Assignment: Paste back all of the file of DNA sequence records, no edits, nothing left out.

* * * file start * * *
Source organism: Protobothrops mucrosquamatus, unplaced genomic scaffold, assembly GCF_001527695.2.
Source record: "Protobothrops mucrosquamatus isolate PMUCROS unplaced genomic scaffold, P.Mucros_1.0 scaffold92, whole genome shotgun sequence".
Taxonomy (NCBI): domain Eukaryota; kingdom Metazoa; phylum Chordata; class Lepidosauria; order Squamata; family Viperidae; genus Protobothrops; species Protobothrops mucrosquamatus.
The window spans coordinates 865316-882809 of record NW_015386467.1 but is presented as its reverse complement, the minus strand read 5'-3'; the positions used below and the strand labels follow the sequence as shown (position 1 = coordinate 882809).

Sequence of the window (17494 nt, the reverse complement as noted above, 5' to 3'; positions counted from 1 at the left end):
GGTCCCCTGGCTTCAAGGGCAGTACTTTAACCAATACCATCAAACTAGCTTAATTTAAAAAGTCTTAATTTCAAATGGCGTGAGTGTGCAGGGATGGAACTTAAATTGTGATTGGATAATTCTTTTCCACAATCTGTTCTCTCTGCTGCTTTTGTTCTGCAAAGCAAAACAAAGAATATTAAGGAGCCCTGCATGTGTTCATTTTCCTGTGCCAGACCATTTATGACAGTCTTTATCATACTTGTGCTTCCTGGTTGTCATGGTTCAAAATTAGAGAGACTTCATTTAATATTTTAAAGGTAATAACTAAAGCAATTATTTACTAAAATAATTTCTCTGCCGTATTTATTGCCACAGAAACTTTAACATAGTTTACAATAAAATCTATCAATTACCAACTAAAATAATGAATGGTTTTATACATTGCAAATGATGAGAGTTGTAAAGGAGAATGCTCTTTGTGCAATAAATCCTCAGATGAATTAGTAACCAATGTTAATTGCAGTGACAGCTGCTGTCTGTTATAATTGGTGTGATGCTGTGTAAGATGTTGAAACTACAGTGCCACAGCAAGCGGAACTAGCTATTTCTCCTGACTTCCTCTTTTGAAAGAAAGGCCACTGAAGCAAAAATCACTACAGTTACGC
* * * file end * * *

Source organism: Protobothrops mucrosquamatus, unplaced genomic scaffold, assembly GCF_001527695.2.
Source record: "Protobothrops mucrosquamatus isolate PMUCROS unplaced genomic scaffold, P.Mucros_1.0 scaffold92, whole genome shotgun sequence".
Taxonomy (NCBI): domain Eukaryota; kingdom Metazoa; phylum Chordata; class Lepidosauria; order Squamata; family Viperidae; genus Protobothrops; species Protobothrops mucrosquamatus.
The window spans coordinates 865316-882809 of record NW_015386467.1 but is presented as its reverse complement, the minus strand read 5'-3'; the positions used below and the strand labels follow the sequence as shown (position 1 = coordinate 882809).

Sequence of the window (17494 nt, the reverse complement as noted above, 5' to 3'; positions counted from 1 at the left end):
GGTCCCCTGGCTTCAAGGGCAGTACTTTAACCAATACCATCAAACTAGCTTAATTTAAAAAGTCTTAATTTCAAATGGCGTGAGTGTGCAGGGATGGAACTTAAATTGTGATTGGATAATTCTTTTCCACAATCTGTTCTCTCTGCTGCTTTTGTTCTGCAAAGCAAAACAAAGAATATTAAGGAGCCCTGCATGTGTTCATTTTCCTGTGCCAGACCATTTATGACAGTCTTTATCATACTTGTGCTTCCTGGTTGTCATGGTTCAAAATTAGAGAGACTTCATTTAATATTTTAAAGGTAATAACTAAAGCAATTATTTACTAAAATAATTTCTCTGCCGTATTTATTGCCACAGAAACTTTAACATAGTTTACAATAAAATCTATCAATTACCAACTAAAATAATGAATGGTTTTATACATTGCAAATGATGAGAGTTGTAAAGGAGAATGCTCTTTGTGCAATAAATCCTCAGATGAATTAGTAACCAATGTTAATTGCAGTGACAGCTGCTGTCTGTTATAATTGGTGTGATGCTGTGTAAGATGTTGAAACTACAGTGCCACAGCAAGCGGAACTAGCTATTTCTCCTGACTTCCTCTTTTGAAAGAAAGGCCACTGAAGCAAAAATCACTACAGTTACGC